By 2006, relationship between the Tejan Kabbah led SLPP Government and Her Majesty’s Government had deteriorated sharply. Kabbah’s refusal to extend the tenure of Val Collier as ACC Commissioner made matters worse. The UK Government wanted Val Collier to continue in his role as Commissioner of ACC (Anti-Corruption Commissioner) against the will of the Kabbah Government.

When Val Collier’s first-term tenure ended, Kabbah wasted no time in appointing a Law Professor, Henry Joko-Smart, as ACC Commissioner. The APC wrote a secret letter to the UK Secretary of State for International Development, Hilary Benn, complaining that, Prof. Joko-Smart was Kabbah’s brother-in-law. Prof. Joko Smart’s appointment as ACC Commissioner strained relationships between the Kabbah Government and Her Majesty’s Government. The UK Government threatened to withdraw financial and technical support from the ACC if Kabbah insisted on having Prof. Henry Joko-Smart as Commissioner of the ACC.

At a donor’s conference in London, co-chaired by Hilary Benn and Momodu Koroma (Kabbah’s Foreign Minister), the appointment of Joko-Smart dominated the early morning session of the conference. The APC had mobilized their supporters outside of the conference hall in London to denounce corruption in Sierra Leone. Kabbah instructed Momodu Koroma to use his influence in the UK Government to convince them to allow the appointment of Prof. Joko-Smart to stand.
Kabbah had refused an official request by the UK Government to charge Okere Adams to court for allegedly influencing the award of a contract in the Ministry of Marine Resources to a senior member of the SLPP.

Val Collier’s decision to order the arrest of Okere Adams embarrassed Kabbah a great deal. Okere Adams was Kabbah’s blue-eyed boy. He was treated by Kabbah with special favour.
Because of the refusal of the Kabbah Government to remove the fiat for Okere Adams to be charged to court, the UK Government decided to slash £5M from the UK budget support to Sierra Leone.
Momodu Koroma was very instrumental in getting the UK Government to continue to support Sierra Leone’s fragile economy. Momodu Koroma engaged in regular diplomatic shuttles between Freetown and London in order to keep the UK Government on side.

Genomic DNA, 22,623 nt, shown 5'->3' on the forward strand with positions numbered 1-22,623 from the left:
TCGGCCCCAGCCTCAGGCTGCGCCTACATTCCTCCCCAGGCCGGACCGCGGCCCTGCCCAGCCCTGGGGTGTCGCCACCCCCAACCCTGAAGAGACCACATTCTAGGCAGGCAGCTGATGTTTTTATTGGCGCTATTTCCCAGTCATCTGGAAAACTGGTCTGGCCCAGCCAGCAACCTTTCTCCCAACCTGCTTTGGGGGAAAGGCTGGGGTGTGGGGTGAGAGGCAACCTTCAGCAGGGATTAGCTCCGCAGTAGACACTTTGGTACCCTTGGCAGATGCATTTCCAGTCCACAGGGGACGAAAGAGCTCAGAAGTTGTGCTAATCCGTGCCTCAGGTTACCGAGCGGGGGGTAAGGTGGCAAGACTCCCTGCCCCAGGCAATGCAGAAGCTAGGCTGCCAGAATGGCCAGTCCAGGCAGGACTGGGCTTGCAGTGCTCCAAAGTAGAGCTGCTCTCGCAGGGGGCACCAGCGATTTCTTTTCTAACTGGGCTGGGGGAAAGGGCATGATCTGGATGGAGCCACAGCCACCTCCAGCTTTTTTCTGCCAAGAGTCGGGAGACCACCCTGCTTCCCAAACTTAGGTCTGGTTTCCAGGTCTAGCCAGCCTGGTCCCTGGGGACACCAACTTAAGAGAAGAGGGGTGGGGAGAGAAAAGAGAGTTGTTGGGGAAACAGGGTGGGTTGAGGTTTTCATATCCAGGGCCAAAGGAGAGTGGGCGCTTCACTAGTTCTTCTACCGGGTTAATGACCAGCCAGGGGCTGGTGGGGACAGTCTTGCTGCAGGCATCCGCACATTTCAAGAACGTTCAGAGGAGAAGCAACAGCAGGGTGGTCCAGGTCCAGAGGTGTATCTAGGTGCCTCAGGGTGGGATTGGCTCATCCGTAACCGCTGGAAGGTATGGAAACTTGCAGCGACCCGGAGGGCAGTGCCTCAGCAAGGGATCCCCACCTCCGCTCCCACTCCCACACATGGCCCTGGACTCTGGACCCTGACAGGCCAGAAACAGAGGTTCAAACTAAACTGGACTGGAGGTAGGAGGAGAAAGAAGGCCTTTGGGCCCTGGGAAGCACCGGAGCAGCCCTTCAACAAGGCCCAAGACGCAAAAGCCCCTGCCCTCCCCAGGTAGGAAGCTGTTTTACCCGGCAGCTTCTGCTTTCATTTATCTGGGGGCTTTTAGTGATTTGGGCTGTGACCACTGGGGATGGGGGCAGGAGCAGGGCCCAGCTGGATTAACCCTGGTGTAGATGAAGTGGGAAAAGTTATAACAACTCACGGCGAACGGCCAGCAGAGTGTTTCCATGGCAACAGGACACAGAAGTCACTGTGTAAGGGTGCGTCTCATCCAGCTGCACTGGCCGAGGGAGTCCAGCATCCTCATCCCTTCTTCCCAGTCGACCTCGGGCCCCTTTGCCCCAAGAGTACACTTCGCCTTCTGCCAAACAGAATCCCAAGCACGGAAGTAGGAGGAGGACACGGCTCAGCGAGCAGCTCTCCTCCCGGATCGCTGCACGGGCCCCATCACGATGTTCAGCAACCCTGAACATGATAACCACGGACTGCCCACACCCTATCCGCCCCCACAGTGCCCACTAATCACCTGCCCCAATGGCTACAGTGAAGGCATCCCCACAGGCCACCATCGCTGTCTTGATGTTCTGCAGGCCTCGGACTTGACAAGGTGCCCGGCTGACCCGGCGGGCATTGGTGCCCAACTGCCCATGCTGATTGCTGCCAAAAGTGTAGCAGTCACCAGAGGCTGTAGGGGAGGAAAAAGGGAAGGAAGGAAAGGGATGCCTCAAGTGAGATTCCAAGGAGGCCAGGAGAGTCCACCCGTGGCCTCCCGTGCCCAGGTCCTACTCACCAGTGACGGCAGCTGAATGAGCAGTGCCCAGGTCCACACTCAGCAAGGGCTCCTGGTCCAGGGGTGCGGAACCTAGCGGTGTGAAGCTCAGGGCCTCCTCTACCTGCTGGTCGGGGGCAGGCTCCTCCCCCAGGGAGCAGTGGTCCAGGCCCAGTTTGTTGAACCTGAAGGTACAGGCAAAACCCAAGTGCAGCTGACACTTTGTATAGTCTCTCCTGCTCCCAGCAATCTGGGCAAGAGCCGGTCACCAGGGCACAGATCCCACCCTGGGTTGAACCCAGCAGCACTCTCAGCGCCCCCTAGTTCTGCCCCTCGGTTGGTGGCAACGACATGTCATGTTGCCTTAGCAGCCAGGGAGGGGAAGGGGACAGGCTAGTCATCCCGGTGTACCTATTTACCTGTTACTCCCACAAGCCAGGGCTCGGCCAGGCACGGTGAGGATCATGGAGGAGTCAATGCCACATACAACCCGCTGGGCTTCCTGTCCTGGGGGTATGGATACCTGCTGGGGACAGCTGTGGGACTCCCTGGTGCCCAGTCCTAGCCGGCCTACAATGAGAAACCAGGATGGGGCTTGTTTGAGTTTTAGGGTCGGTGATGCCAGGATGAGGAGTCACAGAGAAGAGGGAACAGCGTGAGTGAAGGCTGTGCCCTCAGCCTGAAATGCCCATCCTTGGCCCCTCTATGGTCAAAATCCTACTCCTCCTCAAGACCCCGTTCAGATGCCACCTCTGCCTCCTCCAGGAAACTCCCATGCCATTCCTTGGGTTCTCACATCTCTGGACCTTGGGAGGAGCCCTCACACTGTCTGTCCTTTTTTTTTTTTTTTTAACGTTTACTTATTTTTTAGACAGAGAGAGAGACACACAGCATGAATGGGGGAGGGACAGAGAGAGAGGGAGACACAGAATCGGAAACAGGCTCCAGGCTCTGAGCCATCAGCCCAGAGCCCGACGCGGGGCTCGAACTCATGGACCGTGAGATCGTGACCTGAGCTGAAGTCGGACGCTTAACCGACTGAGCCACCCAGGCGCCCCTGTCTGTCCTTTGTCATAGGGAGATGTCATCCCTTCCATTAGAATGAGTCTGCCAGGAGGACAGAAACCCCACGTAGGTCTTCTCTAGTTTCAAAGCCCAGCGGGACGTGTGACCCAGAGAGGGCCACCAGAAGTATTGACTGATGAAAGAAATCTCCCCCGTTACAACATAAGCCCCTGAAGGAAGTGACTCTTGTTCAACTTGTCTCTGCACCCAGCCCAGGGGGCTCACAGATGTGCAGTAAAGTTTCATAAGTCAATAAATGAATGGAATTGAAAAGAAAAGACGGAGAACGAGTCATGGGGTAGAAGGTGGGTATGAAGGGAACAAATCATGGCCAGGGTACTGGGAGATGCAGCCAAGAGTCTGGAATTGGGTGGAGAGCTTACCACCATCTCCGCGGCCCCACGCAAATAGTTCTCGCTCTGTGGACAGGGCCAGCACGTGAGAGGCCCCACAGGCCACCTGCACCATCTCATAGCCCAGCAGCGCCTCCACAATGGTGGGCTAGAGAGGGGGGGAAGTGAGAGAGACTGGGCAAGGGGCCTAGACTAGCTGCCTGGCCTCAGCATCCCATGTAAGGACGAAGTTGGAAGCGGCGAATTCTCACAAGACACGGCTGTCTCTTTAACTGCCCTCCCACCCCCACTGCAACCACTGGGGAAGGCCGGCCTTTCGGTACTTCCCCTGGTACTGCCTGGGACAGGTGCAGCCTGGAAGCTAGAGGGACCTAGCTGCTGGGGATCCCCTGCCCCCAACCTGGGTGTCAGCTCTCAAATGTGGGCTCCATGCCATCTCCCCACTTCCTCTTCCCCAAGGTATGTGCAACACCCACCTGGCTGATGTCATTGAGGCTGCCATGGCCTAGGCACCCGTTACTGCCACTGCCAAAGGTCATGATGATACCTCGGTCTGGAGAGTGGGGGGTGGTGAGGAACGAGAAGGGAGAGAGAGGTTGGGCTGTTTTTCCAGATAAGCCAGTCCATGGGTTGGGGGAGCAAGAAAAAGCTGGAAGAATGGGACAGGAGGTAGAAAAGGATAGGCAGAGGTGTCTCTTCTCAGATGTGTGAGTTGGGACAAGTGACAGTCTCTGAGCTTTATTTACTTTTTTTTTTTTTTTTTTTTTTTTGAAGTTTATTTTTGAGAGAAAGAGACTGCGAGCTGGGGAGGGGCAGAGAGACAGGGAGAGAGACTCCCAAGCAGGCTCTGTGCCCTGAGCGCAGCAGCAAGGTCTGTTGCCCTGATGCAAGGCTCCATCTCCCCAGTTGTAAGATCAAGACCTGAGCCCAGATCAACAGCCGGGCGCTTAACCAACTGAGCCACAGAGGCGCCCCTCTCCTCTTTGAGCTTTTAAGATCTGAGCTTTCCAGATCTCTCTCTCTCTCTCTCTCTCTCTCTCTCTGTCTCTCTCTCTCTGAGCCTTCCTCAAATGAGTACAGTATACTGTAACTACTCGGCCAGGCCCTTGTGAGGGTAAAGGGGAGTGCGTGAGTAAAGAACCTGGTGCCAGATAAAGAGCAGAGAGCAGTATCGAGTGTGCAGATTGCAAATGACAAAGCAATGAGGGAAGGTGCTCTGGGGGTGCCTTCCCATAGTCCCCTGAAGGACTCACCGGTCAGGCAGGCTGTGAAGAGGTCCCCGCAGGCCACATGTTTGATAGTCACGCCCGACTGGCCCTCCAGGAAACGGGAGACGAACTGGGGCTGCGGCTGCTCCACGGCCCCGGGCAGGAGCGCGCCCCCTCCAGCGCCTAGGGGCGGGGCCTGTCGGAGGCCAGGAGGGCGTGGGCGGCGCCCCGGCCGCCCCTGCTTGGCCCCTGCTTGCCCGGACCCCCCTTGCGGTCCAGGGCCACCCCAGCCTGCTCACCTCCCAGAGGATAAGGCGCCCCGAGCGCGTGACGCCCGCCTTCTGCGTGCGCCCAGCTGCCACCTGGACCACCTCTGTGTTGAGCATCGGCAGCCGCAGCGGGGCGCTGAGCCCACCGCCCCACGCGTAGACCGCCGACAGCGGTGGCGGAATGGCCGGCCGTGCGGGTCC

By the time Kabbah left office in 2007, he was barely on speaking terms with the UN Special Representative of the Secretary General (SRSG) Jose Victor Angelo.
Kabbah’s differences with the UK Government and the UN Country Office in Sierra Leone were resolved through quiet diplomacy.

𝐔𝐒 𝐕𝐢𝐬𝐚 𝐑𝐞𝐬𝐭𝐫𝐢𝐜𝐭𝐢𝐨𝐧
Last week, the United States announced a new visa restriction policy affecting those “believed to be responsible for, or complicit in, undermining democracy in Sierra Leone, including through the manipulation or rigging of the electoral process, intimidation of voters, election observers, or civil society organizations through threats or acts of physical violence; or the abuse or violation of related human rights in Sierra Leone. Family members of such persons may also be subject to these restrictions”. Nobody in the Sierra Leone Government appears to know the identity of the people affected by this new visa restriction policy.
The people specifically targeted by this new visa restriction policy would have their US visas revoked if they already have a valid one.
This open-ended US visa restriction should be properly explained by the US Embassy in Freetown. This visa restriction is expected to be in force for as long as the US Government wishes.
According to a US Embassy spokeswoman in Freetown, additional names would be added to the list of names they have already prepared if new evidence of complicity in rigging the June 24 elections emerges.

𝐓𝐨𝐧𝐞 𝐃𝐨𝐰𝐧 𝐓𝐡𝐞 𝐑𝐡𝐞𝐭𝐨𝐫𝐢𝐜
Some people in the Government should be stopped from making any further public comments on this matter. Let us tone down the rhetoric and allow the President to handle it. He is the best person to handle such matters.
It has to be said that, at the end of the day, the Sierra Leone Government stands to lose in a big way if they pick up an open fight with the US Government. The US has great influence over decisions taken by the Bretton Wood Institutions including the IMF and the World Bank.
Whether one likes it or not, the country is going through difficult challenges. In order to stay as an IMF program country, we have taken very difficult and painful decisions like the removal of subsidy. That is affecting our people greatly.
It is sad that we have reached a point where domestic debts owed by the Government are now being settled through the issuance of treasury bonds.

I feel sorry for President Bio. I believe that, he genuinely won the Presidential election of June 24 on a first ballot. The problem he has is that, some of his communications handlers and Ambassadors have not been able to convince the doubting Thomases that the elections have been decided and a winner has been declared.

The long and short of it all is that, we must tone down the rhetoric and allow the President to engage in his usual quiet diplomacy to handle this complex issue the way he handled the Yenga crisis in March this year. Sometimes, complex issues are handled through discreet negotiations or actions.
President Bio should consider the idea of setting up an Advisory Council in his office at State House. That council should be made up of eminent citizens who have served this country with distinction no matter their political party affiliations. In politics, difficult decisions are meant to be taken. Let the interests of the country prevail over individual egos! The interests of the nation as a whole are bigger and far more important than any individual interest in this country.
May common sense prevail!